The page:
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On Mon, 07 Feb 2005 17:35:12 -0500, Elliotte Harold
> Binary file formats that call themselves XML, binary encodings of the
> XML infoset, and the like, are broken and actively damaging to the XML
Let me summarize what I took away from numerous presentations and
discussions of this subject at XML 2004.
- There is a community of people who wish to leverage much of what the
world thinks of as "XML", including SAX, DOM, XSLT, XSD, and the
software and documentation support these things, but finds that in
practice the XML syntax is too verbose (and/or resource intensive to
process) in their domain. The most obvious example is wireless.
There was a gentleman there from an Air Force contractor who made the
point very clearly that the USAF would love to use XMLalmost
everywhere for the enormous cost savings and quality improvements it
offers over the current chaos of binary formats, APIs, and expensive
hyper-specialsts. BUT XML text is 10-100 times as verbose as these
(highly optimized for low-bandwidth communications) formats.
Reinventing all the supporting specs and tools for their domain would
be pointless, since SAX/XSLT/etc. do the job; what they want is simply
an optimized serialization of the XML Infoset that the other specs
- There is a school of thought that a binary format would fit into
"real" XML quite cleanly as a specialized encoding. I don't know
enough about the deeper philosophy of the XML spec to know if this is
a shameless exploitation of an ambiguity or a clever hack to do
something unanticipated but well within the spirit of the thing. I
personally don't see how a document
<?xml version="1.0" encoding="Shift-JIS"?>
[binary gibberish I have no software to process but others do]
is qualitatively less correct or interoperable than
<?xml version="1.0" encoding="W3CBinaryXML"?>
[binary gibberish I have no software to process but others will]
- Binary serializations of the XML infoset have already been created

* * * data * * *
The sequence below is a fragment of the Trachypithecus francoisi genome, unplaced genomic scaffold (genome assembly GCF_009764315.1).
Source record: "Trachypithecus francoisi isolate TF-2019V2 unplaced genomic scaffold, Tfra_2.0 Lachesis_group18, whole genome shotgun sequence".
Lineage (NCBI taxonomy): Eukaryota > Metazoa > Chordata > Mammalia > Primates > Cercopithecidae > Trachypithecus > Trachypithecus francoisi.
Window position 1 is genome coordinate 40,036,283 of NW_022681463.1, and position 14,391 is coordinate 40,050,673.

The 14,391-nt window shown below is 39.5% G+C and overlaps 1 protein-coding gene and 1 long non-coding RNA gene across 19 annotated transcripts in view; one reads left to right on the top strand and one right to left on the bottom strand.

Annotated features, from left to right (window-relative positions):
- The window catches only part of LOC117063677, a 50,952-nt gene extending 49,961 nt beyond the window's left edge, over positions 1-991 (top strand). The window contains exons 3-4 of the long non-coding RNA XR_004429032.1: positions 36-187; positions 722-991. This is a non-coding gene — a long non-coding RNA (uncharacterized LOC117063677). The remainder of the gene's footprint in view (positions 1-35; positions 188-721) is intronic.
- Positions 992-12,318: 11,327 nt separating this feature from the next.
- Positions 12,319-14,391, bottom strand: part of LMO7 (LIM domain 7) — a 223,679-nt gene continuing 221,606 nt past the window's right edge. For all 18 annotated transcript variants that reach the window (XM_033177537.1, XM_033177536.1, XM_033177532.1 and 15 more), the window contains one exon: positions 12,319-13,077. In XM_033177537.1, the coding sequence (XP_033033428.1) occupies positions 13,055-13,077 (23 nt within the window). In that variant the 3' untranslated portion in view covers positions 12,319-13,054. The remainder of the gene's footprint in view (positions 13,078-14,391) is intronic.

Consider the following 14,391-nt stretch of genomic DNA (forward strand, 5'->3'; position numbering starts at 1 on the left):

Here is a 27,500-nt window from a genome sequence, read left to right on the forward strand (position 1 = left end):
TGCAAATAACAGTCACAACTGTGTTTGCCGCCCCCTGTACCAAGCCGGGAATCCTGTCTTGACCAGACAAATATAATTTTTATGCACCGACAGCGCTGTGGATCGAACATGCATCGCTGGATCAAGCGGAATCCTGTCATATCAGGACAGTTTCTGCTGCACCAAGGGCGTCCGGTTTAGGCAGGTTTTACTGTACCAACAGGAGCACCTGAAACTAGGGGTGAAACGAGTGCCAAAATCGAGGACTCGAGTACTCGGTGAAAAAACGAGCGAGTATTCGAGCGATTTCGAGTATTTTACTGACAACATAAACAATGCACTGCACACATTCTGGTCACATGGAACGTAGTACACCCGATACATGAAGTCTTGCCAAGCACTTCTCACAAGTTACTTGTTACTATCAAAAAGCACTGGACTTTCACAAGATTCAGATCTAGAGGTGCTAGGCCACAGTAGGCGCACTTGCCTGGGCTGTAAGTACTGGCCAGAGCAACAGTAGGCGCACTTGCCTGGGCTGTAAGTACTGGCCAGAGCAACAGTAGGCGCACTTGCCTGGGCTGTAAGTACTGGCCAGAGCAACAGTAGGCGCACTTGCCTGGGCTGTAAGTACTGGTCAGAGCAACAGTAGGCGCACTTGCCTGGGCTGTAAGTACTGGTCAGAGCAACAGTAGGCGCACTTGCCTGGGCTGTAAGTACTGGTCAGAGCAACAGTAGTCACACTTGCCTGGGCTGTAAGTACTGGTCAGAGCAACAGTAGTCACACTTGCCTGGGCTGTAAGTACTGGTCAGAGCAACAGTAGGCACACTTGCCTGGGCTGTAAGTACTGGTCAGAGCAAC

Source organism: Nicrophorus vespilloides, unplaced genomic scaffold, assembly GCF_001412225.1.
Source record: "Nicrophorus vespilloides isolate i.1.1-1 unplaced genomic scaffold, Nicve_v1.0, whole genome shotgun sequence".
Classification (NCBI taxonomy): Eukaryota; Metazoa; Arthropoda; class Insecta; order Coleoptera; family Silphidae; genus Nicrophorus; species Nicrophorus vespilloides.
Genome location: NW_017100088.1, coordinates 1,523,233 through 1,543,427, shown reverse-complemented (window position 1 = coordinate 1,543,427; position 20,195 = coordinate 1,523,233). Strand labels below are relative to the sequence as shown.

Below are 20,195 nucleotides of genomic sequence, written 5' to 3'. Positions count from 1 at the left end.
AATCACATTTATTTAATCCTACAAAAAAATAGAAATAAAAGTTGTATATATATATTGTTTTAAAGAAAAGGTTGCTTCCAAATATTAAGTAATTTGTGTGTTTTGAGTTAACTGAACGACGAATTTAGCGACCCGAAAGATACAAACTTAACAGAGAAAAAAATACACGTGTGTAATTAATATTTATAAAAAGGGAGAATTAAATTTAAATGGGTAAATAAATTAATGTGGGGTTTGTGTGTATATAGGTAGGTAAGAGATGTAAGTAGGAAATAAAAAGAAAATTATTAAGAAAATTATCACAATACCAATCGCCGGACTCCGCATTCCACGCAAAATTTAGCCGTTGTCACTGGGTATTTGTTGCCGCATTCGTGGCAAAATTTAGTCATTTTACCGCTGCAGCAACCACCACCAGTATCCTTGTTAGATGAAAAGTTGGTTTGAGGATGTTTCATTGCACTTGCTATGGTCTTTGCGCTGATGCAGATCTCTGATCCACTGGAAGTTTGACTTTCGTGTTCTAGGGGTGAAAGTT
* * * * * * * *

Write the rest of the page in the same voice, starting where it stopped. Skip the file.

that are are capable of pretty decent compression or parsing
performance. See the citations in the XML 2004 papers that are
online. There are plenty of academic and quasi-academic papers on
this. The interesting question is whether any can get sufficiently
better compression AND performance (and a bunch of other attributes)
than XML text to make it worthwhile for a wide range of uses. The
Binary XML Characterization WG is defining the criteria by which this
might be determined.
- "Binary XML" is happening, whether that is an oxymoron it or not.
There are well over a dozen format proposals that have been made
publicly available, and probably dozens more that have not. For
example, I recall Michael Rys saying at XML 2003 that SQL Server 2005
uses a proprietary binary encoding internally to store XML compactly
and in a way that is efficiently processed with XML APIs or serialized
into XML text. I suspect that many other XML DBs do something
similar. I believe that some XML hardware middleware vendors do as
well. Many of these are conceptually serializations of SAX event
streams, so they have a deep "XML" heritage and easy integration with
applications that work with SAX parsers.
- The really contentious issue is whether one or more of these formats
should be standardized, and who should do the standardization (e.g.
W3C or the wireless industry). Alternatively, they might be best
hidden within implementations of the existing standards, with XML 1.0
the norm when interoperability is needed, but all sorts of things will
be on the wire in more tightly coupled environments.
- Another point of contention is whether a binary XML encoding would
undermine or enhance XML's interoperability and ubiquity. Elliotte,
Uche, and others have vociferously made the "actively damaging to XML"
argument; the other side argues that XML is *not* ubiquitous in the
(rapidly growing) wireless domain and will not be until the efficiency
problem is addressed. The wireless industry wants a W3C standard so
that there is a single wireless Web rather than one fragmented across
vendors and sites that support one or another.